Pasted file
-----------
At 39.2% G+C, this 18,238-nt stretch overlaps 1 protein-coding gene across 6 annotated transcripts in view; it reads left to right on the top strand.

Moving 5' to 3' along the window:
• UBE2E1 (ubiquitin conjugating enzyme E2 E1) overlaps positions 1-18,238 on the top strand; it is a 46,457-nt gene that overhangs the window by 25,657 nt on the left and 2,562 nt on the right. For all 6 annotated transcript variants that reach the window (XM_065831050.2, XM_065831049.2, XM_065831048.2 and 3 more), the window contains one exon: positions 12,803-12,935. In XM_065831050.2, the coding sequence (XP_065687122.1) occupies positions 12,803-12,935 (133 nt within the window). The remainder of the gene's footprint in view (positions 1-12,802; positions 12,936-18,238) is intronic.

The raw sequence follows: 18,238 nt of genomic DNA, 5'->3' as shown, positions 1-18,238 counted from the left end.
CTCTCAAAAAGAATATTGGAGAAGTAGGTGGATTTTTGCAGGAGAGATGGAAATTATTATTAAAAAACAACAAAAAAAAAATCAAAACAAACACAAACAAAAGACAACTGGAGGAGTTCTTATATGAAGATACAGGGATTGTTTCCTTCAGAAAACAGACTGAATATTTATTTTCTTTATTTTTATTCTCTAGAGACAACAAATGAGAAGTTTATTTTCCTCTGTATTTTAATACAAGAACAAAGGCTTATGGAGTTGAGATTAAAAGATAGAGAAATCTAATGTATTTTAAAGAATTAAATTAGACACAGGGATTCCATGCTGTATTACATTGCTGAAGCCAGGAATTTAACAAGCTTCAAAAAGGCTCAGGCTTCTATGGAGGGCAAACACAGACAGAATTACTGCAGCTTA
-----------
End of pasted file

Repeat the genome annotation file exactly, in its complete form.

At 39.2% G+C, this 18,238-nt stretch overlaps 1 protein-coding gene across 6 annotated transcripts in view; it reads left to right on the top strand.

Moving 5' to 3' along the window:
• UBE2E1 (ubiquitin conjugating enzyme E2 E1) overlaps positions 1-18,238 on the top strand; it is a 46,457-nt gene that overhangs the window by 25,657 nt on the left and 2,562 nt on the right. For all 6 annotated transcript variants that reach the window (XM_065831050.2, XM_065831049.2, XM_065831048.2 and 3 more), the window contains one exon: positions 12,803-12,935. In XM_065831050.2, the coding sequence (XP_065687122.1) occupies positions 12,803-12,935 (133 nt within the window). The remainder of the gene's footprint in view (positions 1-12,802; positions 12,936-18,238) is intronic.

The raw sequence follows: 18,238 nt of genomic DNA, 5'->3' as shown, positions 1-18,238 counted from the left end.
CTCTCAAAAAGAATATTGGAGAAGTAGGTGGATTTTTGCAGGAGAGATGGAAATTATTATTAAAAAACAACAAAAAAAAAATCAAAACAAACACAAACAAAAGACAACTGGAGGAGTTCTTATATGAAGATACAGGGATTGTTTCCTTCAGAAAACAGACTGAATATTTATTTTCTTTATTTTTATTCTCTAGAGACAACAAATGAGAAGTTTATTTTCCTCTGTATTTTAATACAAGAACAAAGGCTTATGGAGTTGAGATTAAAAGATAGAGAAATCTAATGTATTTTAAAGAATTAAATTAGACACAGGGATTCCATGCTGTATTACATTGCTGAAGCCAGGAATTTAACAAGCTTCAAAAAGGCTCAGGCTTCTATGGAGGGCAAACACAGACAGAATTACTGCAGCTTA